Jérôme Fourquet, L’archipel français: Naissance d’une nation multiple et divisée (Paris: Seuil, 2019)
Jérôme Fourquet is a mainstream pollster with the venerable French Institute of Public Opinion (IFOP), the nation’s leading polling agency. He made a splash last year with his book, The French Archipelago: The Birth of a Multiple and Divided Nation, which presented a fine-grain statistical analysis of socio-cultural changes in French society and, in particular, fragmentation along ethno-religious and educational lines.
The book persuasively makes case that the centrist-globalist Emmanuel Macron’s election to the presidency and the collapse of the traditional parties of government in 2017 were not freak events, but the reflection of long-term trends which finally expressed themselves politically. The same can be said for the growing popularity of anti-establishment movements like Marine Le Pen’s National Rally (RN) and the yellow-vests.
Following the works of many sociologists and historians, Fourquet sees French politics as historically divided between a Catholic Right and secularist Left. This divide had been highly stable since the French Revolution, if not earlier, with a dechristianizing core stretching out from the greater Parisian basin into the Limousin, with most of the periphery remaining relatively conservative. These subcultures united people of different classes within particular regions and corresponded politically with the conservative and Socialist parties who have taken turns governing France since World War II.
Since 1945, the collapse of Catholicism and the steady cognitive/economic stratification of French society have destroyed the reach and unity of the Catholic-right and secularist-left blocs. Macron was able to tap into the latent political demand of the wealthiest, most educated, and mobile 20% of French society, while the increasingly alienated and déclassés lower classes of French Whites have been falling out of the mainstream political system altogether.
Fourquet meticulously documents the social trends of the past 70 years: the decline of Catholicism, the Communist Party, and traditional media, the triumph of social liberalism, the division of cities into gentrified areas, crime-ridden ghettos, and the (self-)segregation of individuals along educational and ethnic lines. In all this, Fourquet’s book serves as an excellent statistical companion piece to Éric Zemmour’s Le Suicide français, which looks at many of the same themes through the lens of political and cultural events.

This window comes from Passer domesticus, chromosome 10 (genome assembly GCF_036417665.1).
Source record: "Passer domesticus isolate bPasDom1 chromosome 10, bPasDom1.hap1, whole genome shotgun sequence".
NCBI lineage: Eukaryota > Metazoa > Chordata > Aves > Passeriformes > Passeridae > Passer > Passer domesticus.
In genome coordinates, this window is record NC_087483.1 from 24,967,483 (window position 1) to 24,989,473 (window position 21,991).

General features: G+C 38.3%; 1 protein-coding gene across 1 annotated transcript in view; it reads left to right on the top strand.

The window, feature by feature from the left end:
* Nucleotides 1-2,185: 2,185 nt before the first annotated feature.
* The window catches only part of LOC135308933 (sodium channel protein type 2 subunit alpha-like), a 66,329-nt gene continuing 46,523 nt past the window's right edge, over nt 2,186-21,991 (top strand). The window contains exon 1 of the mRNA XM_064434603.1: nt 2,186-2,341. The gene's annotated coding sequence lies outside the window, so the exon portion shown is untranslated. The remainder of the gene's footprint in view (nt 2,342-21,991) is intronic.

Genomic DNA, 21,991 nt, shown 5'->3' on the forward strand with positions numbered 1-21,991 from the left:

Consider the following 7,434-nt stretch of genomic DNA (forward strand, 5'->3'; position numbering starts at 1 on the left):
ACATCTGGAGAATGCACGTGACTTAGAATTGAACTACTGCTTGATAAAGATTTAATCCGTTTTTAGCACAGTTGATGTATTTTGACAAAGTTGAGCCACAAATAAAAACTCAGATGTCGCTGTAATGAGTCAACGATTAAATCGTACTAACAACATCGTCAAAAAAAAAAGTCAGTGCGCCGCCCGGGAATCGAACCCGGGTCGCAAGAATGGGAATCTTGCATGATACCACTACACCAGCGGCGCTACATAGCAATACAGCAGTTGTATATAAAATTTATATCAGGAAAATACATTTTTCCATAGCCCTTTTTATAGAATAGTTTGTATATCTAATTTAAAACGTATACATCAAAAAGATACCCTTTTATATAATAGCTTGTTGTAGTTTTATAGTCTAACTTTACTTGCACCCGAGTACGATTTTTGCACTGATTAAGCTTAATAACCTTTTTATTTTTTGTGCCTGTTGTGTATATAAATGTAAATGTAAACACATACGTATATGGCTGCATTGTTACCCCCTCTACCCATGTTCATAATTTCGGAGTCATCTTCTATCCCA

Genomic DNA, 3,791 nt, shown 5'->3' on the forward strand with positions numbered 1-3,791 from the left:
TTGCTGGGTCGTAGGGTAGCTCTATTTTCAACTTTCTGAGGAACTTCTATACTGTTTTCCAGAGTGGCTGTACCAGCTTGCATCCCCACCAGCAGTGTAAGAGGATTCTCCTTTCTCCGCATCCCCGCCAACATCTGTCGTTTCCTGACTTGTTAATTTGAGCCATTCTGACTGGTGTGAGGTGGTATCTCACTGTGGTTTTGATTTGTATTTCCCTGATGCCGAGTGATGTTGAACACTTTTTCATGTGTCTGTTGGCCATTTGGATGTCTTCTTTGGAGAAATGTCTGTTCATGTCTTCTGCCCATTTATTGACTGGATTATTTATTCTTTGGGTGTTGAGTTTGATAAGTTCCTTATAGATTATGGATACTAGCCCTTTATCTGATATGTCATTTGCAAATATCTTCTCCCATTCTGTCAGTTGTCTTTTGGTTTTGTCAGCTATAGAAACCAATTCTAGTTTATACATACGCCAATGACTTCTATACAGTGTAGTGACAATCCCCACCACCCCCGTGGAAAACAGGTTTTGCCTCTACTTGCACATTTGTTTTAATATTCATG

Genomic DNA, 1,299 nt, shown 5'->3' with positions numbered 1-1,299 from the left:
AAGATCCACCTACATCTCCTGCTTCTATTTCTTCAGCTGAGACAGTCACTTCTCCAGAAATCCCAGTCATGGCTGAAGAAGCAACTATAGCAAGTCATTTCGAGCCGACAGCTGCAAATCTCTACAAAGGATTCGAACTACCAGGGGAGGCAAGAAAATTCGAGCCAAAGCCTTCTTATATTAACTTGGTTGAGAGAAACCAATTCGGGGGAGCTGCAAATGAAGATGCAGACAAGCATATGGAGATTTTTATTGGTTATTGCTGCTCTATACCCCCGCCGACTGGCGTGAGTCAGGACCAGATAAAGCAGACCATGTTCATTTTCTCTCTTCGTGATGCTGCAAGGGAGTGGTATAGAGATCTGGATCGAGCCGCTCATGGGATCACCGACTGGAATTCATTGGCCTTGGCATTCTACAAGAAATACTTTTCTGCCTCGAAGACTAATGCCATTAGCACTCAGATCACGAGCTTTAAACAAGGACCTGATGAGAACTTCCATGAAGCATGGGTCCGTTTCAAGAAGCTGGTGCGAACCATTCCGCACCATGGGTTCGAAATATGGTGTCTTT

What’s in a first name? Quite a lot, actually
Fourquet uses a wealth of socio-economic and polling data to make his case. Some of the most innovative and striking evidence however is the big-data analysis of first names in France’s birth registries since 1900. This looks into the trends for numerous different types of names: Christian, patriotic, regional (Breton and Corsican), Muslim, African, and . . . Anglo. Far from being random, Fourquet shows that the trends in first-name giving correlate with concurrent social and political phenomena. For example, the number of people giving their girls patriotic names like France and Jeanne spiked during moments of nationalist fervor, namely the first and second world wars (p. 35).
More significantly, Marie went from being the most common name for girls (20% of newborns in 1900) to 1-2% since the 1970s. Unsurprisingly given the Virgin Mary’s importance in the Catholic religion, Marie was more popular in more religious regions and declined later in the conservative periphery. Marie’s decline thus seems to be a solid temporal and geographical marker of dechristianization (mass attendance and traditional Christian values, such as marriage and opposition to abortion and gay marriage, also collapsed during this period).
First names also provide a marker for assimilation of immigrant groups. Fourquet shows how Polish first names exploded in the northern mining regions of France in the 1920s and then fully receded within two decades. He shows the same phenomenon for Portuguese immigrants and first names in the 1970s. This assimilation is in accord with sociological data showing that European immigrants tend to rapidly converge in terms of educational and economic performance with the native French population.
By contrast, Fourquet shows that people with Muslim last names almost never choose to give their children traditional French first names. He documents a massive increase in the proportion of newborns given Muslim first names from negligible in the 1960s to around a fifth of the total. There is also an increase in the number of people with Sub-Saharan African names.